Tag Archives: geeks

Everybody likes an Underdog

28 Sep

Right from the first page I had a feeling I was going to like Elvis and the Underdogs by Jenny Lee.

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I also had a sense, right from the start, that this would be a perfect 4th grade read aloud. Both feelings stayed with me right to the end. This is a really fun read that doesn’t seem to be getting much attention.

Benji is a small sickly boy who is often picked on by the school bully. After a serious seizure he has 2 options: wear the world’s ugliest green helmet or get a therapy dog. What arrives at his house is a massive Newfoundland who can speak, though only Benji can hear him. Parker Elvis Pembroke IV informs Benji that a terrible mistake has been made. he was supposed to be sent to the White House. While the adults are trying to correct the mistake, Benji and Elvis become friends, get into and out of some trouble and help Benji end his pack.

You can check out  the book at  http://elvisandtheunderdogs.com/ or at your local library like I did.

This one is definitely on my list for the teacher read aloud club.

Kids I’d like to teach

2 Aug

I have always enjoyed teaching quirky, no-traditional kids. I was sort of a quirky kid myself, so I like to think I have an affinity for them. They aren’t always easy and their lives aren’t always happy, but  I love how they look at the world.   Here are a few of the quirky characters I would love to teach:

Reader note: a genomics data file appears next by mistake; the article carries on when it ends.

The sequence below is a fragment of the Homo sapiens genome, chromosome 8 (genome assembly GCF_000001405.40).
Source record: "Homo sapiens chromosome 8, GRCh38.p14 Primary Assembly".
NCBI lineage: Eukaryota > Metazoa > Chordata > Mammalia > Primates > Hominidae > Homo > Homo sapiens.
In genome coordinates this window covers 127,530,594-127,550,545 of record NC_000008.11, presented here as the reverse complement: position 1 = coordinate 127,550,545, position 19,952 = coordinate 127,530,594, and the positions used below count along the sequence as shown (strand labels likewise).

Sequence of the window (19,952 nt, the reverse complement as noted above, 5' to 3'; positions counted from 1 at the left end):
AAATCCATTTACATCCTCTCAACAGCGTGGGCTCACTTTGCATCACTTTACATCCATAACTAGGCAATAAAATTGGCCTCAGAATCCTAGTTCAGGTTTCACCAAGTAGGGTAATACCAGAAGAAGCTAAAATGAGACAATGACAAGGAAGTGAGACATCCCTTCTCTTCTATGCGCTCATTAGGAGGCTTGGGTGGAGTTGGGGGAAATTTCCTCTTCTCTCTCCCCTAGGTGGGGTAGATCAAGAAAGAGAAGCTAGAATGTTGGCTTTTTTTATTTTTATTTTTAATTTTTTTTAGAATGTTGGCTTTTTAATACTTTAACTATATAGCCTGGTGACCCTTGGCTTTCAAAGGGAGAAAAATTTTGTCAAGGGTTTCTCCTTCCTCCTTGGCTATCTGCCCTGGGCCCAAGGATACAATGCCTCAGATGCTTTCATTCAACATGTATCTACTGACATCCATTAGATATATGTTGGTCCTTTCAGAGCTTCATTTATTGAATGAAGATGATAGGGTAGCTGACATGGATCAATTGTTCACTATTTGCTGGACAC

1. Clementine, from the series by Sarah Pennypacker

2. Fred & George Weasley

3. Ferdinand the Bull

4. Alvin Ho

5. Olivia, from the series by Ian Falconer

6. Nicholas, from the series by Rene Goscinny

7. Anne Shirley

The newest one I’d add to my list is Danielle from  OCD, The Dude, and Me by Lauren Roedy Vaughn.

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Danielle chronicles the highs and lows her senior year through her  Me-moir, a collection of class assignments, journal entries, emails and letters to the school psychologist. She struggles with all the things high school students experience: unrequited love, body-image issues,insecurities about her  social standing. And this lands her in the school psych’s office and, perish the thought, a social skills class in a church basement.

Fortunately, Danielle is surrounded by supportive adults, and she gets along with them far batter than she does with her peers. Her parents get her and are actively involved in her life. Her Aunt Joyce is the Aunt every kids wishes they had and her English teacher, who seems cold at first, really seems to understand and like her . Danielle even makes a friend of an eighty year old English tour guide. This is not a story where adults are absent, and that is part of the appeal of the book.

The book is funny, poignant and heart-breaking at times.

Winger: Top of the library pile

11 Jul

Because I spent 10 days focused on knitting the “Kiss Me, Hardy” Pullover, I now have a giant stack of library books and a great dilemma. Which do I read first?  Since I am mostly a logical person, I have sorted them by due date and Winger by Andrew Smith, rose to the top.

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Ryan Dean West is a 14-year-old ruby-playing junior at a private school. He plays rugby and has bait of  a potty mouth. We meet him at the beginning of the story, as two football players are attempting to dunk his head in a toilet. I’d heard a bit of a buzz about this book, so although it began with typical teenage boy dialogue and hijinx, I suspected it would be worth reading. Ryan Dean is really likable and I couldn’t put the book down. Andrew Smith lets us see into the mind of a teenage boy. What’s there is disgusting, funny and sensitive. Like all of us, Ryan Dean is trying to fit in and figure out the world, It is rare that I laugh out loud and cry at a book, but I did both with this one. By the end, all  could say was “WOW”!